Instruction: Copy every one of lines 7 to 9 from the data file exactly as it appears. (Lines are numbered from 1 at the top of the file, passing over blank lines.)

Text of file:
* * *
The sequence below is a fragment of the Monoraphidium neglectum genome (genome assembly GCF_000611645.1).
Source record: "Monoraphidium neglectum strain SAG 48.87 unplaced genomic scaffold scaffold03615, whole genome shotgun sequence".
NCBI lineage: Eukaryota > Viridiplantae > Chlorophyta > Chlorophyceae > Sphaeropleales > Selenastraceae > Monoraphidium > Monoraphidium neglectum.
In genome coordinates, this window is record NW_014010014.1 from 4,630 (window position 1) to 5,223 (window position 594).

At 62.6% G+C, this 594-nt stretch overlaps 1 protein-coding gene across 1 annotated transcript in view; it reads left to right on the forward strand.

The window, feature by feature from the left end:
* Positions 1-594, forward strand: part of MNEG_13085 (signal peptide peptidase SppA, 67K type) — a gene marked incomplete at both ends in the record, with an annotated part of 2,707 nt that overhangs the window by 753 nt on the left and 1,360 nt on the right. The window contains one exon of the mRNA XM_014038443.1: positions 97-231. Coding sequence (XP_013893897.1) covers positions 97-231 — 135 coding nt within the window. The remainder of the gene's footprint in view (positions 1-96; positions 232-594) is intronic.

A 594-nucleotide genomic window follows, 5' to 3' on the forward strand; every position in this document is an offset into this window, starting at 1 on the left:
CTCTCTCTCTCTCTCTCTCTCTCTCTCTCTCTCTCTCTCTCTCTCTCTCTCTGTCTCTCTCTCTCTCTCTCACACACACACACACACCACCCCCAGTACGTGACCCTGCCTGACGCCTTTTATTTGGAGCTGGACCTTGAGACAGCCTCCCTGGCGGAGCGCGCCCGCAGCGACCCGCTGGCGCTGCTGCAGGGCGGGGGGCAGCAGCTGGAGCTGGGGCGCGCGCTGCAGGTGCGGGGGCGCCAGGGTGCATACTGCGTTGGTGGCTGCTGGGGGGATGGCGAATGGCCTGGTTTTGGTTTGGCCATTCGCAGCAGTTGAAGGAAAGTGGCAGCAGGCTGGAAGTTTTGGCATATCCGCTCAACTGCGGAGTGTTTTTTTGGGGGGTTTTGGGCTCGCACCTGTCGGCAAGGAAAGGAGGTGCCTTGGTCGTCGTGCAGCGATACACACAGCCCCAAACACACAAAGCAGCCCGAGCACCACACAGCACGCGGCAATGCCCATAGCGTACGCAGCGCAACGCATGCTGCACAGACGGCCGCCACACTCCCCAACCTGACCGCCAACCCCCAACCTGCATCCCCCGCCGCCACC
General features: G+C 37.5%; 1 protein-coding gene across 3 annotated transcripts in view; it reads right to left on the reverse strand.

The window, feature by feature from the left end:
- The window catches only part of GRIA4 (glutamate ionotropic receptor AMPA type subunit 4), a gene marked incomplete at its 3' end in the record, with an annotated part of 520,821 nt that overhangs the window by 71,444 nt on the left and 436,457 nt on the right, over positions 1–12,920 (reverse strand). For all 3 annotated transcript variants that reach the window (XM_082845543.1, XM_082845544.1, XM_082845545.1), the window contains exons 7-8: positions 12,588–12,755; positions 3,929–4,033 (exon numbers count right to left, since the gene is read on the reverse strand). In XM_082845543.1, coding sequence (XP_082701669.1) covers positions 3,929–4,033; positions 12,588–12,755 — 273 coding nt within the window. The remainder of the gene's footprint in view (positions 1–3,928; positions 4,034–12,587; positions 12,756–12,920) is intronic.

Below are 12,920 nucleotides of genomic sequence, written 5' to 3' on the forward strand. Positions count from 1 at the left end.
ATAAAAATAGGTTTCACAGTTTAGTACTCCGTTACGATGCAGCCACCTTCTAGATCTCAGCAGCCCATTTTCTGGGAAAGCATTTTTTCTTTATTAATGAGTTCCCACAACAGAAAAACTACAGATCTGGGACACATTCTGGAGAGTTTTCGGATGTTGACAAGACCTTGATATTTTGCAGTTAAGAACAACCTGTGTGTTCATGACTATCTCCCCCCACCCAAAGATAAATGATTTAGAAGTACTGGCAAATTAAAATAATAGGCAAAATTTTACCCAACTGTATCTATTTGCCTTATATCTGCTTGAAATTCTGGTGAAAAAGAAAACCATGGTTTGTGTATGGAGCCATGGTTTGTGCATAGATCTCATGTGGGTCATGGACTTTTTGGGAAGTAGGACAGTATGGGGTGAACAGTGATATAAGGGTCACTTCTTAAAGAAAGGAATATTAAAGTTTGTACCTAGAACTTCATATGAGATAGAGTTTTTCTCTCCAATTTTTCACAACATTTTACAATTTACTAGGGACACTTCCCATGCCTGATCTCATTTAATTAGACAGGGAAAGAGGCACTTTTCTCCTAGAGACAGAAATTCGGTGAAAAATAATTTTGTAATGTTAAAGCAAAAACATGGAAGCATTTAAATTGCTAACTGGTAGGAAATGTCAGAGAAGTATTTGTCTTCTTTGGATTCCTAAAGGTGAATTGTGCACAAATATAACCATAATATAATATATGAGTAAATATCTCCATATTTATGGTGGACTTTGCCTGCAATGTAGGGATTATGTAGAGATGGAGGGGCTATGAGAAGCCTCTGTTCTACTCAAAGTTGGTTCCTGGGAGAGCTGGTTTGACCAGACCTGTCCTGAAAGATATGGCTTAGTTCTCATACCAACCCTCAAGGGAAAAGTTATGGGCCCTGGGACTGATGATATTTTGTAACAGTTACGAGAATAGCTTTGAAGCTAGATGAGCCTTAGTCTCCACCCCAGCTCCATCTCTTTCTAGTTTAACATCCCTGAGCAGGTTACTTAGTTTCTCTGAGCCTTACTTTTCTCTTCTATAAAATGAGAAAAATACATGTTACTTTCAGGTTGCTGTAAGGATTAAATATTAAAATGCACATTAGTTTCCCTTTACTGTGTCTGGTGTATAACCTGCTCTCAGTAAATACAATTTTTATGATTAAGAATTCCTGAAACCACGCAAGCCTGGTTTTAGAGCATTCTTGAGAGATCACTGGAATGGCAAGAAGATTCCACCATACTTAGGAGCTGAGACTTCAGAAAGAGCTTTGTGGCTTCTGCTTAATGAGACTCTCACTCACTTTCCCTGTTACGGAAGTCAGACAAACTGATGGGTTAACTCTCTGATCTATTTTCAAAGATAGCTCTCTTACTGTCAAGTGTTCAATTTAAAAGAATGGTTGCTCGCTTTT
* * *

* Positions 1-594, forward strand: part of MNEG_13085 (signal peptide peptidase SppA, 67K type) — a gene marked incomplete at both ends in the record, with an annotated part of 2,707 nt that overhangs the window by 753 nt on the left and 1,360 nt on the right. The window contains one exon of the mRNA XM_014038443.1: positions 97-231. Coding sequence (XP_013893897.1) covers positions 97-231 — 135 coding nt within the window. The remainder of the gene's footprint in view (positions 1-96; positions 232-594) is intronic.

A 594-nucleotide genomic window follows, 5' to 3' on the forward strand; every position in this document is an offset into this window, starting at 1 on the left:
CTCTCTCTCTCTCTCTCTCTCTCTCTCTCTCTCTCTCTCTCTCTCTCTCTCTGTCTCTCTCTCTCTCTCTCACACACACACACACACCACCCCCAGTACGTGACCCTGCCTGACGCCTTTTATTTGGAGCTGGACCTTGAGACAGCCTCCCTGGCGGAGCGCGCCCGCAGCGACCCGCTGGCGCTGCTGCAGGGCGGGGGGCAGCAGCTGGAGCTGGGGCGCGCGCTGCAGGTGCGGGGGCGCCAGGGTGCATACTGCGTTGGTGGCTGCTGGGGGGATGGCGAATGGCCTGGTTTTGGTTTGGCCATTCGCAGCAGTTGAAGGAAAGTGGCAGCAGGCTGGAAGTTTTGGCATATCCGCTCAACTGCGGAGTGTTTTTTTGGGGGGTTTTGGGCTCGCACCTGTCGGCAAGGAAAGGAGGTGCCTTGGTCGTCGTGCAGCGATACACACAGCCCCAAACACACAAAGCAGCCCGAGCACCACACAGCACGCGGCAATGCCCATAGCGTACGCAGCGCAACGCATGCTGCACAGACGGCCGCCACACTCCCCAACCTGACCGCCAACCCCCAACCTGCATCCCCCGCCGCCACC